The New Order of the Ages is Post-American

A few days ago I watched Charlie Rose interview Fareed Zakaria. I’ve watched a lot of insightful conversations with Charlie Rose and this conversation with Zakaria is one of the most informative on the topics of geopolitics and globalization which are not typically talked about on mainstream U.S. media. Check it out. It’s a must see.

I think Zakaria is right. The U.S. needs to get its act together before the rest of the world pass it by. I’m optimistic that the next (Democratic) President would get the U.S. back on track. GWBush-style leadership and policies must go away if the U.S. is to adapt to rapid global changes.

ADDENDUM: Check out this excerpt from Fareed Zakaria’s book, The Post-American World. I’m looking forward to reading it.

""Whirl is king, having driven out Zeus," wrote Aristophanes 2,400
years ago. And—for the first time in living memory—the United States
does not seem to be leading the charge. Americans see that a new world
is coming into being, but fear it is one being shaped in distant lands
and by foreign people.


"Look around. The world’s
tallest building is in Taipei, and will soon be in Dubai. Its largest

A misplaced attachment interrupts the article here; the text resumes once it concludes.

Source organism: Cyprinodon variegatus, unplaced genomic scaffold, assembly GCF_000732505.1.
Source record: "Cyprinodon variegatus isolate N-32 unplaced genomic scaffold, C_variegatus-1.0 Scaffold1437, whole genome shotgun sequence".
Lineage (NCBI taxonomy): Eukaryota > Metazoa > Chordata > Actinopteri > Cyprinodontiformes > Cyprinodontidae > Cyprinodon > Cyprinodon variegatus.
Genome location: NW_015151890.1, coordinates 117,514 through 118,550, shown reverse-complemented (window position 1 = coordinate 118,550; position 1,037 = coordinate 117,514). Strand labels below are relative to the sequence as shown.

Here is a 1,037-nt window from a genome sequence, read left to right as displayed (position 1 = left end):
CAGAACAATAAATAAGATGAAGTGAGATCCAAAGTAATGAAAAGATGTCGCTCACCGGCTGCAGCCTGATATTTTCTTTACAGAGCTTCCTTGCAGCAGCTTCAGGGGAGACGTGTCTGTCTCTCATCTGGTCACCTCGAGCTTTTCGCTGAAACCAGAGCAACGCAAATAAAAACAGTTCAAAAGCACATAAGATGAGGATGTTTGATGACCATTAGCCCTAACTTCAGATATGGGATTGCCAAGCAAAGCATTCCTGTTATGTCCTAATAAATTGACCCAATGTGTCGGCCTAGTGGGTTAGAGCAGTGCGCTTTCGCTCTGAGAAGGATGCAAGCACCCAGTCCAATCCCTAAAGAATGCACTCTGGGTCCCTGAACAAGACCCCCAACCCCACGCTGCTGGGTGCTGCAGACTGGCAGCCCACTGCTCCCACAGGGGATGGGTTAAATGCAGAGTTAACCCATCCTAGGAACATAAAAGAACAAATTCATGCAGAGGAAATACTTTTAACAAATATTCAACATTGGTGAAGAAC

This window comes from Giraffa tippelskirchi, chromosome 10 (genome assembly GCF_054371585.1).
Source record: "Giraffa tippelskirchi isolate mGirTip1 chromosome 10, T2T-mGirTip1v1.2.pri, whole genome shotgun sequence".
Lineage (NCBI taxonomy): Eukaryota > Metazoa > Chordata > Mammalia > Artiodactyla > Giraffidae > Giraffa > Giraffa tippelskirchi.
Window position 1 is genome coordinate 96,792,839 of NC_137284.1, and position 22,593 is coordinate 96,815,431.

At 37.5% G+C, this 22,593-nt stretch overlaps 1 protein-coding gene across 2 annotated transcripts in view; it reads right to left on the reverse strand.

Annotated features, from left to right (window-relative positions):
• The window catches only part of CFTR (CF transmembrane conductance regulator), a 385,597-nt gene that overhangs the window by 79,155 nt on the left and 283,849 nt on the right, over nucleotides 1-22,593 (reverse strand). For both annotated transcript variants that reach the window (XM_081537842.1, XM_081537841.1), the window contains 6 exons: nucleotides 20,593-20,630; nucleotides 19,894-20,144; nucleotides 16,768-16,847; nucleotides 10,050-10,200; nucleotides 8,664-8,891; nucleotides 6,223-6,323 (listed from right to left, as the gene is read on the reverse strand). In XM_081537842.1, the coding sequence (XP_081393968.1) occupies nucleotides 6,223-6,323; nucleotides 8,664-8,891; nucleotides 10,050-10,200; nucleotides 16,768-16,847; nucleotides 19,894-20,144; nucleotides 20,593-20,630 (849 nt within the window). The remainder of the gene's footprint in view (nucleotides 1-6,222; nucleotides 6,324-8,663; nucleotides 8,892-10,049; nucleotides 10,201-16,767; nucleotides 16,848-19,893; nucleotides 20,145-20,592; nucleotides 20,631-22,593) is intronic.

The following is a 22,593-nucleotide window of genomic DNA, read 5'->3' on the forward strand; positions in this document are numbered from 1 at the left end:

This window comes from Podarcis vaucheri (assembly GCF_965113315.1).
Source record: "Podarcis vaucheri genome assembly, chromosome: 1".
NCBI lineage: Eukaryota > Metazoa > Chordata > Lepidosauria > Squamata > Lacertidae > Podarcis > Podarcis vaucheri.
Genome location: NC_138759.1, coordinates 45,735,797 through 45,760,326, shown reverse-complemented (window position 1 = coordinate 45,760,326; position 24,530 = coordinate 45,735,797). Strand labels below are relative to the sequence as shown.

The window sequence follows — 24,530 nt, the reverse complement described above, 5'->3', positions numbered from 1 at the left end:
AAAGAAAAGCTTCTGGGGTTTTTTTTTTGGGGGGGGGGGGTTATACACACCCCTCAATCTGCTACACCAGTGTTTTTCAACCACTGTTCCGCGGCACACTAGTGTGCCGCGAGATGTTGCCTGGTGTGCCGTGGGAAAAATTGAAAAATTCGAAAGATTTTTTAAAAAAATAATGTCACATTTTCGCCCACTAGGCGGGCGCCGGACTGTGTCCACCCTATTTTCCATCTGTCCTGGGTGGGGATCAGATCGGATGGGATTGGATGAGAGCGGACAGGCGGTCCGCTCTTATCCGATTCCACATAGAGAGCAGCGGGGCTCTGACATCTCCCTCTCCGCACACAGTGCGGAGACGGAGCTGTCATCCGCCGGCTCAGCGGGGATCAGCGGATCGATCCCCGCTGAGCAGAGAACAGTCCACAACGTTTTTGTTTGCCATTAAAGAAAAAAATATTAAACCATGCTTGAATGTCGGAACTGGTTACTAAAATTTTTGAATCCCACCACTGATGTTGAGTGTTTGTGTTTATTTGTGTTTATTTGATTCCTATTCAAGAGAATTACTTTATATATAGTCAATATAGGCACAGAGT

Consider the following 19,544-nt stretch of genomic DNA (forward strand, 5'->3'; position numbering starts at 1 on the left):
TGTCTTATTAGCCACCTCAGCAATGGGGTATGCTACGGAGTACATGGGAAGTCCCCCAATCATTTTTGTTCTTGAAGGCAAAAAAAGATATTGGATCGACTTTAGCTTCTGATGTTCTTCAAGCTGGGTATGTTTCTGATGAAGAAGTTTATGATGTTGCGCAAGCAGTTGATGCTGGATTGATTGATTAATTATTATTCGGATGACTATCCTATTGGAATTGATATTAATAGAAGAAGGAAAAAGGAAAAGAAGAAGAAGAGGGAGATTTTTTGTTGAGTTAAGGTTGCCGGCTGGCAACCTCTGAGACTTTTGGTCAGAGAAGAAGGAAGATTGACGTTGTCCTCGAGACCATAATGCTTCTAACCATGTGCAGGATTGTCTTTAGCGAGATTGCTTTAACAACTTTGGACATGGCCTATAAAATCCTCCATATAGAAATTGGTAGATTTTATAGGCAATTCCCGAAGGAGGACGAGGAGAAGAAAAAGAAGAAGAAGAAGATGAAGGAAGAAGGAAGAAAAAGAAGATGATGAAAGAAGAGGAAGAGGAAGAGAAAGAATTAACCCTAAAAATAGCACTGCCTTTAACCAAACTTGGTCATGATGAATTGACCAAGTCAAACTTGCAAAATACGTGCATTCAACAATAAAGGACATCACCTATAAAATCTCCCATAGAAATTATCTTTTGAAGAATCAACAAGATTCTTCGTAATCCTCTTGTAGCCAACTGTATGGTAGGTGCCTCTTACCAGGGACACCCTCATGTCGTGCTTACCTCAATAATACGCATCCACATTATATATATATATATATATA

publicly traded company is in Beijing. Its biggest refinery is being
constructed in India.
Its largest passenger airplane is built in Europe. The largest
investment fund on the planet is in Abu Dhabi; the biggest movie
industry is Bollywood, not Hollywood. Once quintessentially American
icons have been usurped by the natives. The largest Ferris wheel is in
Singapore. The largest casino is in Macao, which overtook Las Vegas in
gambling revenues last year. America no longer dominates even its
favorite sport, shopping. The Mall of America in Minnesota once boasted
that it was the largest shopping mall in the world. Today it wouldn’t
make the top ten. In the most recent rankings, only two of the world’s
ten richest people are American. These lists are arbitrary and a bit
silly, but consider that only ten years ago, the United States would
have serenely topped almost every one of these categories.

"These factoids reflect
a seismic shift in power and attitudes. It is one that I sense when I
travel around the world. In America, we are still debating the nature
and extent of anti-Americanism. One side says that the problem is real
and worrying and that we must woo the world back. The other says this
is the inevitable price of power and that many of these countries are
envious—and vaguely French—so we can safely ignore their griping. But
while we argue over why they hate us, "they" have moved on, and are now
far more interested in other, more dynamic parts of the globe. The
world has shifted from anti-Americanism to post-Americanism." [read more]

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